The Baltic States remain the greatest economic successes of the old Soviet Union. Estonia has not only promoted economic development but pioneered government reform. McKinsey & Co. recently lauded Tallinn for creating an e-government model which “gives residents easy access to both public and private services.”
Like most of the former Soviet republics, Estonia began in a deep hole. Observed McKinsey in a new report on government innovation, after winning independence Estonia “was left with little public infrastructure and virtually no commercial activity.”
In 2003 the government launched its first e-government portal. The site was limited to start. Today, however, noted McKinsey: “Estonia’s 1.3 million residents can use electronic ID cards to vote, pay taxes, and access more than 160 services online, from unemployment benefits to property registration. Private-sector entities, such as banks and telecommunications companies, also offer services through the state portal—and thus have an incentive to invest in maintaining the infrastructure backbone.” The system receives 10,000 visitors daily.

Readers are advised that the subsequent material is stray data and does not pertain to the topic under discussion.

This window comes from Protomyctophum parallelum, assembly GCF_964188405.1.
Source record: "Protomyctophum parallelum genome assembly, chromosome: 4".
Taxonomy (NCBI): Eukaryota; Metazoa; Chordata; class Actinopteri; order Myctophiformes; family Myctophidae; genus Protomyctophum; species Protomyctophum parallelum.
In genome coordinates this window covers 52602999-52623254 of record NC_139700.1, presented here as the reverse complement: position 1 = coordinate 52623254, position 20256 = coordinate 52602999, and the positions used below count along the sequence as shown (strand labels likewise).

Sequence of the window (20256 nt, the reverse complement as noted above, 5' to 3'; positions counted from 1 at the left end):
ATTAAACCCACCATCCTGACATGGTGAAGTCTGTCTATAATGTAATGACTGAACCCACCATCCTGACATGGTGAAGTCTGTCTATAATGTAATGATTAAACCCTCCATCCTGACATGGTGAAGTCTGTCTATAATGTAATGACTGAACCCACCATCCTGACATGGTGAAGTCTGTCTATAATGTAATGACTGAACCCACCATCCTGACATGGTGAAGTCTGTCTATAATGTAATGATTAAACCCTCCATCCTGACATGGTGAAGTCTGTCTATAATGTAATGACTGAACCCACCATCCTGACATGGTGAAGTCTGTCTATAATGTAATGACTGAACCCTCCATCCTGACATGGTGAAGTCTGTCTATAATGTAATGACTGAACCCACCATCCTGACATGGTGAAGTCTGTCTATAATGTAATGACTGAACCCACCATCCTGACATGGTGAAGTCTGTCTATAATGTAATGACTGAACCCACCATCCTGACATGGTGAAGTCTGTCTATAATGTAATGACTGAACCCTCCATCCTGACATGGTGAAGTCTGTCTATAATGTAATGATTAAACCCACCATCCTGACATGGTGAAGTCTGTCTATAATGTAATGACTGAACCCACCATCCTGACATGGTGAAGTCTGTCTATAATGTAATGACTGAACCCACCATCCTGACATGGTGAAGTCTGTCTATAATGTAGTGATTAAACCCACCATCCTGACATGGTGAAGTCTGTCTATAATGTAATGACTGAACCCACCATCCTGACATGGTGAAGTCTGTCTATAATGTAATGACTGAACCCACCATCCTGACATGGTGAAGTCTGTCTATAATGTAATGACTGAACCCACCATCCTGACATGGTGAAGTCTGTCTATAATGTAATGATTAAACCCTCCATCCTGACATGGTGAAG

Tallinn obviously had advantages that other former Soviet republics did not. Nevertheless, Estonia’s e-government experience demonstrates that even a small nation can take an innovative lead. Siim Raie, who works for Estonia’s president, observed that “In so many things, we had to start from scratch—so we were free to make big choices.” That’s a lesson even bigger countries should take to heart.
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